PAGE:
THE crisis of Iran’s potential nuclear breakout has only grown worse over the past year, even as the US has been working with its European allies to restore the 2015 Joint Comprehensive Plan of Action.
This argument is made all the more absurd by the fact that Iran has expanded practically all of the other malign activities targeted by those sanctions, as well. In 2019, the regime compounded its 40-year legacy of human rights abuses by carrying out the worst crackdown on dissent in many years.
Approximately 1,500 peaceful protesters were killed in November of that year, within days of a nationwide uprising breaking out across nearly 200 cities and towns. Thousands of protesters and activists were then made victims of a campaign of torture by the Iranian judiciary for months afterward.
At the time, the judiciary was led by Ebrahim Raisi, who would go on to become the regime’s president in June 2021. His promotion to Iran’s second highest office was widely regarded as a reward not just for the 2019 crackdown but for a long history of brutal suppression, as exemplified by his leading role in the massacre of 30,000 political prisoners during the summer of 1988, 90 percent of whom were activist of the People’s Mojahedin Organisation of Iran (PMOI/MEK).
Many other participants in that massacre have been similarly rewarded, including both of the previous Iranian Justice Ministers, but Raisi’s ascension to the presidency is perhaps the clearest indicator to date of the regime’s expectation of impunity where human rights are concerned.
Indeed, Amnesty International responded to that development in June by lamenting that Raisi had not been made subject to investigation “for the crimes against humanity of murder, enforced disappearance, and torture.” This, said Director General Agnes Callamard, was a “grim reminder that impunity reigns supreme in Iran.”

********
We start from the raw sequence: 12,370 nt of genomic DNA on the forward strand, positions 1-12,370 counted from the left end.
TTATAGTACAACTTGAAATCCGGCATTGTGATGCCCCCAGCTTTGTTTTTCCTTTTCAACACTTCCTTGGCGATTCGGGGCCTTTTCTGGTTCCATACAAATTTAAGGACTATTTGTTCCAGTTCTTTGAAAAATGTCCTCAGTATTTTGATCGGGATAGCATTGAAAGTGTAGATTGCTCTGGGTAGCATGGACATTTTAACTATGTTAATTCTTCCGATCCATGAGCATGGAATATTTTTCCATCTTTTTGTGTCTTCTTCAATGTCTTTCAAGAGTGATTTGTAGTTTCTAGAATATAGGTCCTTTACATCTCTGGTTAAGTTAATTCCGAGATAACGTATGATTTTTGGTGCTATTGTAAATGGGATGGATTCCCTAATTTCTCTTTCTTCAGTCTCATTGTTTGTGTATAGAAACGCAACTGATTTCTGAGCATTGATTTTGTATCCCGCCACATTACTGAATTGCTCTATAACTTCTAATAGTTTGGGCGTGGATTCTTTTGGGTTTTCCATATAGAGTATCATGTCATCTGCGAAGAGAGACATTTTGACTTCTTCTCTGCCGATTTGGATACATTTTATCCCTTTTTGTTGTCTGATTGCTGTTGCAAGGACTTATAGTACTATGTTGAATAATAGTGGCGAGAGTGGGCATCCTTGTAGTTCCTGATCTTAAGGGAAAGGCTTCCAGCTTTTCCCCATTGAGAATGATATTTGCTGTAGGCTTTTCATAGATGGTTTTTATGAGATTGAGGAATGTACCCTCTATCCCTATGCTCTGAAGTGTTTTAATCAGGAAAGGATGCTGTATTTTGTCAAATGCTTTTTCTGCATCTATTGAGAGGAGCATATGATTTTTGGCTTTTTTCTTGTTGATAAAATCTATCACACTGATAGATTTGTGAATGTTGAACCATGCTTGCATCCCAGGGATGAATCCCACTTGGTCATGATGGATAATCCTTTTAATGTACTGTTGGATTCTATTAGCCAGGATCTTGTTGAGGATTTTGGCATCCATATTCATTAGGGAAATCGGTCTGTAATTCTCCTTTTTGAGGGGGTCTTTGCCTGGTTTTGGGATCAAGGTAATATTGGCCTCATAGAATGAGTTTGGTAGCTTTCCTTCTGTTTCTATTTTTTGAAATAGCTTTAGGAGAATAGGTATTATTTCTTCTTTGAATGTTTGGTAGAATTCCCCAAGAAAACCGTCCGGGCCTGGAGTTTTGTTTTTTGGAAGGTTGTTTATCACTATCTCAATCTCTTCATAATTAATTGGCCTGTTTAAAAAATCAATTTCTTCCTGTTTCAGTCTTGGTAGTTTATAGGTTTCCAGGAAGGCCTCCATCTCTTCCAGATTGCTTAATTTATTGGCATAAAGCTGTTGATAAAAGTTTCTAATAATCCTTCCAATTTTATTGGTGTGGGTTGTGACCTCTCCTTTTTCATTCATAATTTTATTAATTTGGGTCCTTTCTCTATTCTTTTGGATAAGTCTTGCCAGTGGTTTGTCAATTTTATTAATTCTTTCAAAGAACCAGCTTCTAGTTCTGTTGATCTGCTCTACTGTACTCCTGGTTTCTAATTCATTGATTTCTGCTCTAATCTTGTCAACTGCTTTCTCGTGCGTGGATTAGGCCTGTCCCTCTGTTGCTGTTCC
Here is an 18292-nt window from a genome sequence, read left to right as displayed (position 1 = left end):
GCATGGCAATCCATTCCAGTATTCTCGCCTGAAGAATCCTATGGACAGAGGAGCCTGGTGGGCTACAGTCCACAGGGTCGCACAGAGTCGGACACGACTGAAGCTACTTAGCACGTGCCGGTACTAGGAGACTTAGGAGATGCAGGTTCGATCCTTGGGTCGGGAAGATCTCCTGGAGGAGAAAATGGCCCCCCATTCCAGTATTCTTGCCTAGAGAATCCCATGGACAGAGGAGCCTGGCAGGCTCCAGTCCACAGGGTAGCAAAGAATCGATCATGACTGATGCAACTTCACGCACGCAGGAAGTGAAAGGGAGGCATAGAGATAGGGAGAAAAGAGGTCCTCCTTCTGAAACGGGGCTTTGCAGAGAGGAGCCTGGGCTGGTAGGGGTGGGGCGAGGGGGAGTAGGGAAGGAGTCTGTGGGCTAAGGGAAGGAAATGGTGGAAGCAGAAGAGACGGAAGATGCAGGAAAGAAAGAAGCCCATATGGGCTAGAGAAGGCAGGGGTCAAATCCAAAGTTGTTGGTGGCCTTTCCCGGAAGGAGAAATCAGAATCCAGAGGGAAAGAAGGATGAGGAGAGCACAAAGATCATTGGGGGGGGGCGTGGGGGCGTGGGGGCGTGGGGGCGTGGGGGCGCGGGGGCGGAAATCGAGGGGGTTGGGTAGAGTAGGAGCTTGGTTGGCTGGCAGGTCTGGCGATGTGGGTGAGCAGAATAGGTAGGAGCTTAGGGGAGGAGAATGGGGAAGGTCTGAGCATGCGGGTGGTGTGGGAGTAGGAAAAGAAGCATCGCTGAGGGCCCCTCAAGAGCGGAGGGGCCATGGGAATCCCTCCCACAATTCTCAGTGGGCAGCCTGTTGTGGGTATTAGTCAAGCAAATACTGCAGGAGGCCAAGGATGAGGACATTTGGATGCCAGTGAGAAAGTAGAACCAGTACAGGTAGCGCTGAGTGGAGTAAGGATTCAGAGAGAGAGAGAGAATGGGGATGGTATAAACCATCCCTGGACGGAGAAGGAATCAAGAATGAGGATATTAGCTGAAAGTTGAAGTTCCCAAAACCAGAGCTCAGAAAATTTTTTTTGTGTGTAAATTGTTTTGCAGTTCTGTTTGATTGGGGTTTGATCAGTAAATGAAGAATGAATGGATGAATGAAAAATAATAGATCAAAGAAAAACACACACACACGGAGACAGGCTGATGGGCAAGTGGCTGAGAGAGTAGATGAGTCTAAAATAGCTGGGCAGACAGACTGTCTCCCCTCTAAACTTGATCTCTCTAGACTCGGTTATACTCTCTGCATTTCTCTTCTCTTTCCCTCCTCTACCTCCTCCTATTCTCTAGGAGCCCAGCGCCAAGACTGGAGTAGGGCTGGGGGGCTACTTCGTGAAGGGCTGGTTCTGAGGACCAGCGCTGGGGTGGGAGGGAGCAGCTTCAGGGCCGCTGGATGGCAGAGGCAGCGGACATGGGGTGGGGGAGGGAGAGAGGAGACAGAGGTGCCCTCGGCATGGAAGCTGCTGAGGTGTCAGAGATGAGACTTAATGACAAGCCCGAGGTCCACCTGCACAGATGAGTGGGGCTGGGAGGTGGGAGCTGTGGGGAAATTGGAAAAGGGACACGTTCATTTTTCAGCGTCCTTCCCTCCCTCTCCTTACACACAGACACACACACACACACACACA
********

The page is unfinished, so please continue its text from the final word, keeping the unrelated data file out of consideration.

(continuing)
As Western policymakers plan for their potential dealings with the Iranian regime over the coming year, they should recognize and exploit their opportunities to confront that impunity. By doing so, they could effectively safeguard the rights of Iranian activists who have been working tirelessly to secure freedom for the civilian population and to facilitate regime change leading to a truly democratic system of government.
At the same time, expanding pressure on the regime over its human rights abuses would benefit Western nations’ security interests by forcing the regime to focus on domestic affairs and to thus scale back its foreign provocations.
Those provocations include, but are by no means limited to, the ongoing expansion of the Iranian nuclear program. Since 2019, the regime has reportedly stockpiled more than 120 kg of uranium enriched to 20 percent fissile purity, plus a smaller quantity enriched to 60 percent, putting it very close to weapons grade. The regime has also been steadily improving upon its cascades of enrichment centrifuges, so as to make it possible for the final sprint toward nuclear breakout to be extremely quick. And as if to confirm beyond a doubt that that is the regime’s intention, some facilities have even begun manufacturing uranium metal, a substance with practically no function other than as part of a nuclear warhead.
Tehran’s progress in each of these areas is made possible in large part by the regime’s confidence that the Western powers will never take serious measures to stop it. This confidence has been reinforced by the Vienna talks, which the US, Britain, France, and Germany have all remained committed to in spite of their representatives all declaring that Iran’s proposals since November have been unrealistic, bombastic, and contrary to the compromises supposedly established by earlier sessions of those talks.
But Tehran’s assumption of impunity is ground in so much more than that. Its roots stretch back at least to 1988, when Western policymakers were made aware of the ongoing massacre of political prisoners, particularly by the Iranian resistance leader, Massoud Rajavi, who urged immediate action, but did nothing to stop it. This inaction forever diminished the impact of later human rights sanctions, and ultimately led to the current situation in which Raisi, the “butcher of 1988”, is setting policy for the Islamic Republic, amplifying its crackdowns on domestic unrest, and raising the already world-leading rate of executions to new heights.